Sunscreen can have a powerful preventative anti-aging effect. Studies show UV exposure can be responsible for 80% of visible facial aging. It also helps prevent melanoma, a skin cancer sometimes caused by UV exposure.

Most people don’t lather on enough sunscreen, Stein says. Use a full ounce – the size of a shot glass – to cover your whole body if you’re out at the pool or beach. Reapply every couple of hours, especially after you get out of the water and towel off, she advises.

But sunscreen is also our “last line of defense” in sun protection, she says. Here are more effective ways to protect yourself from UV exposure:

  • Avoid direct sun exposure in the middle of the day, when the rays are most intense

  • Sit under an umbrella or in the shade when you can

  • Wear a hat with a brim to shade your face

  • Wear clothing that protects your shoulders, chest and upper back

“The more outer skin you have covered in clothing, the less sunscreen you need to depend on,” Stein says.

What SPF do I need?

SPF isn’t everything, but it certainly plays a role in protecting your skin. Stein recommends at least 30 SPF, taking into account you’re spreading on the full ounce of sunscreen.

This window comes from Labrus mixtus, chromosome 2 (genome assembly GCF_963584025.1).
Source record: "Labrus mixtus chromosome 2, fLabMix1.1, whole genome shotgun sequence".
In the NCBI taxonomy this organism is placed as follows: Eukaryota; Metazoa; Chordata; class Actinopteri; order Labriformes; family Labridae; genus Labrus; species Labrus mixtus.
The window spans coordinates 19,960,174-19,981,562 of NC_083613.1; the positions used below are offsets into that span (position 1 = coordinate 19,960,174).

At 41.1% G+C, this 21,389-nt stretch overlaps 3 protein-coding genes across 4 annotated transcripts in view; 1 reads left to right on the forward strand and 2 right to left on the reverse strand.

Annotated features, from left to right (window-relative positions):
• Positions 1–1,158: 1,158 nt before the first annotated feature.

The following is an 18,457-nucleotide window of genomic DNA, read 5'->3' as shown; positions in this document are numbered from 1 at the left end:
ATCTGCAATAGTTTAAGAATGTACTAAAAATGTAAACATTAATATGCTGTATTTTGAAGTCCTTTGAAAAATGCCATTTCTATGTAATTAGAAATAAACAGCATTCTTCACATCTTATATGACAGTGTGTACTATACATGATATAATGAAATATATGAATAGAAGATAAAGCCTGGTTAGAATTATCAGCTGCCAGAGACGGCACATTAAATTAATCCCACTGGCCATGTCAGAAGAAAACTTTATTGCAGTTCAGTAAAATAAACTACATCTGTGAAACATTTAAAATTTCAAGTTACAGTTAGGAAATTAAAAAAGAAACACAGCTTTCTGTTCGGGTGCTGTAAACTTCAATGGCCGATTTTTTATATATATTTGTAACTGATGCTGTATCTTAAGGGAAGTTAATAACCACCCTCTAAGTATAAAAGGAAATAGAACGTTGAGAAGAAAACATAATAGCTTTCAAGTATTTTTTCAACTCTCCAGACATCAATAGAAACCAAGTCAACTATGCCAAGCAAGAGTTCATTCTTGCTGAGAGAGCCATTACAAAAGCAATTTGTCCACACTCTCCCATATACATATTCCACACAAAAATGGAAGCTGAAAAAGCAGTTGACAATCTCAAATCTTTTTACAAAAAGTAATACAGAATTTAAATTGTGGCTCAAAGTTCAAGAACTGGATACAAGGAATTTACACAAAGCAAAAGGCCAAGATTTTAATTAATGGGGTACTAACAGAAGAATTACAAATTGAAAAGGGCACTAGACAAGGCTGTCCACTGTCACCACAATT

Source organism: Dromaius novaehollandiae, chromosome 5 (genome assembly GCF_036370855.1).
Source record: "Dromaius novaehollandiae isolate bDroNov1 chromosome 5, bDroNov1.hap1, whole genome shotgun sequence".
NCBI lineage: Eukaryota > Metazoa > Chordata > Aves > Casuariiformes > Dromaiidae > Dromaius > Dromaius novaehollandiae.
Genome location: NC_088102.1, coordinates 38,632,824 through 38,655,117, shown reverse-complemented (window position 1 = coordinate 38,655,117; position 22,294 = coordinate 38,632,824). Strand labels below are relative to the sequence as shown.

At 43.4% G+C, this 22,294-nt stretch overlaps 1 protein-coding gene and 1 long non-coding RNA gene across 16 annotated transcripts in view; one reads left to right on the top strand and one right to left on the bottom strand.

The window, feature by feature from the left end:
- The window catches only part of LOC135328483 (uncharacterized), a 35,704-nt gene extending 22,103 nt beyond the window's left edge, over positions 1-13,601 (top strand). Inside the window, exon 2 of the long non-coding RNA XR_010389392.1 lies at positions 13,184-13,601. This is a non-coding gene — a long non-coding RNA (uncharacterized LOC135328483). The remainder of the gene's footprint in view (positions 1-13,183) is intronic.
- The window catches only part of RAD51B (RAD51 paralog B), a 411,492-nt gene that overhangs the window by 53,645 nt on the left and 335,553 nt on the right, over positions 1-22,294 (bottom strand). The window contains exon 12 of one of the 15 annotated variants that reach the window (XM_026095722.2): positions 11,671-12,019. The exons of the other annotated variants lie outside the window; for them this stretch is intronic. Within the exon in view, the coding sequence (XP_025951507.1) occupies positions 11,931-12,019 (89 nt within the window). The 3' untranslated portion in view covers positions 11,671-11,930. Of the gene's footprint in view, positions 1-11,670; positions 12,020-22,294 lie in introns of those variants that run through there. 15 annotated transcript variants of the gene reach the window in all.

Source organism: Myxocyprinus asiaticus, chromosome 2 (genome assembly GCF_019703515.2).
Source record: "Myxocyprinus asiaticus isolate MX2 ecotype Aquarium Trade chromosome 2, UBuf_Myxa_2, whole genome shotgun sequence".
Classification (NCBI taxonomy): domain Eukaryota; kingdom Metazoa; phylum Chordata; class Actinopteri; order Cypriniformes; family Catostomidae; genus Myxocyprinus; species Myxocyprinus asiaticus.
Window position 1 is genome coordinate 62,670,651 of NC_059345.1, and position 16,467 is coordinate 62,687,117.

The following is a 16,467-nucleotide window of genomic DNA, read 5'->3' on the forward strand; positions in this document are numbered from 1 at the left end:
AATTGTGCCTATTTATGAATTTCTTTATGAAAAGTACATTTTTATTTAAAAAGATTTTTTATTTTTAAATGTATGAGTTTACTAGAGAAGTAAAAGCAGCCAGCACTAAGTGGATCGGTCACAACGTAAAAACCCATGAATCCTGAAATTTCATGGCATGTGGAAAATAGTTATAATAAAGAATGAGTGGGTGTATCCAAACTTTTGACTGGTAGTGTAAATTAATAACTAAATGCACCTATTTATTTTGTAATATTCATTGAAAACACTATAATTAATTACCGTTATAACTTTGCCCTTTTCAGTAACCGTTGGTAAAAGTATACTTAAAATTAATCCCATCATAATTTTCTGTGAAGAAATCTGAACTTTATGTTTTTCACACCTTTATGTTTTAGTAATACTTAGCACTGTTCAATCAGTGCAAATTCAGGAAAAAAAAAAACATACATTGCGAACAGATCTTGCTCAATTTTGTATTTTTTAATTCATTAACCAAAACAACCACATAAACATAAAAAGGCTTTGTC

If you have paler, sensitive skin or burn easily, look for a higher number. The SPF number is a ratio – it tells you how long you can stay in the sun before you start to burn with sunscreen compared to without, Stein says.

You can find this number by multiplying the amount of time it’ll take you to burn without sunscreen and the number SPF. If you burn quickly, say in just 10 minutes of direct sun, having full coverage of SPF 30 would allow you 300 minutes (about 5 hours) before you start to burn.

Understandably, most people don’t know that figure down to the minute. It’s more about understanding your skin. If you have darker skin, you’ll likely be okay with SPF 30 applied regularly, says Stein. If you have fair skin, you might want to look closer to SPF 50.

You don’t need to bother with an SPF above 50 – that number still doesn’t say anything about the balance of UVA ray protection, Spilman says, and it may give consumers a false sense of security to stay out in the sun longer without reapplying.

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This article originally appeared on USA TODAY: Safest sunscreen: The best sunblock to protect your skin (and nature)